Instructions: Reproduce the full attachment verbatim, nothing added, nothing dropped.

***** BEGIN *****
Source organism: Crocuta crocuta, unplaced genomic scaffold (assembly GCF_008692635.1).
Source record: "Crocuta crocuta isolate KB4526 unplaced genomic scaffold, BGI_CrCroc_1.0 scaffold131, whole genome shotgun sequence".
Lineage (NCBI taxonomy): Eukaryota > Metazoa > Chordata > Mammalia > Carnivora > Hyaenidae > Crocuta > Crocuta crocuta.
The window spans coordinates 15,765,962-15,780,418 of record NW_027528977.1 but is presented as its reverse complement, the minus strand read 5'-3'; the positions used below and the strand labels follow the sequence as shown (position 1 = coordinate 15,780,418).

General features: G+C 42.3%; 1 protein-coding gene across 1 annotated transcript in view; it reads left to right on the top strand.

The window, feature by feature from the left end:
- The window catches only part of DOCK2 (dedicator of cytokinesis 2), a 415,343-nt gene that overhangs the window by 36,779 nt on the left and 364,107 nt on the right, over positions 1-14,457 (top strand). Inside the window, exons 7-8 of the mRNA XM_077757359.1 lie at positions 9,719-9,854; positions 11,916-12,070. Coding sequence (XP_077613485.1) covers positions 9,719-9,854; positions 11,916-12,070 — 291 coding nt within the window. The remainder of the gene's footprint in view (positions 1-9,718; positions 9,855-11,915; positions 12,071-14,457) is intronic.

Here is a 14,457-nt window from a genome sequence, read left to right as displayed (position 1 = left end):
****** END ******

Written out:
Source organism: Crocuta crocuta, unplaced genomic scaffold (assembly GCF_008692635.1).
Source record: "Crocuta crocuta isolate KB4526 unplaced genomic scaffold, BGI_CrCroc_1.0 scaffold131, whole genome shotgun sequence".
Lineage (NCBI taxonomy): Eukaryota > Metazoa > Chordata > Mammalia > Carnivora > Hyaenidae > Crocuta > Crocuta crocuta.
The window spans coordinates 15,765,962-15,780,418 of record NW_027528977.1 but is presented as its reverse complement, the minus strand read 5'-3'; the positions used below and the strand labels follow the sequence as shown (position 1 = coordinate 15,780,418).

General features: G+C 42.3%; 1 protein-coding gene across 1 annotated transcript in view; it reads left to right on the top strand.

The window, feature by feature from the left end:
- The window catches only part of DOCK2 (dedicator of cytokinesis 2), a 415,343-nt gene that overhangs the window by 36,779 nt on the left and 364,107 nt on the right, over positions 1-14,457 (top strand). Inside the window, exons 7-8 of the mRNA XM_077757359.1 lie at positions 9,719-9,854; positions 11,916-12,070. Coding sequence (XP_077613485.1) covers positions 9,719-9,854; positions 11,916-12,070 — 291 coding nt within the window. The remainder of the gene's footprint in view (positions 1-9,718; positions 9,855-11,915; positions 12,071-14,457) is intronic.

Here is a 14,457-nt window from a genome sequence, read left to right as displayed (position 1 = left end):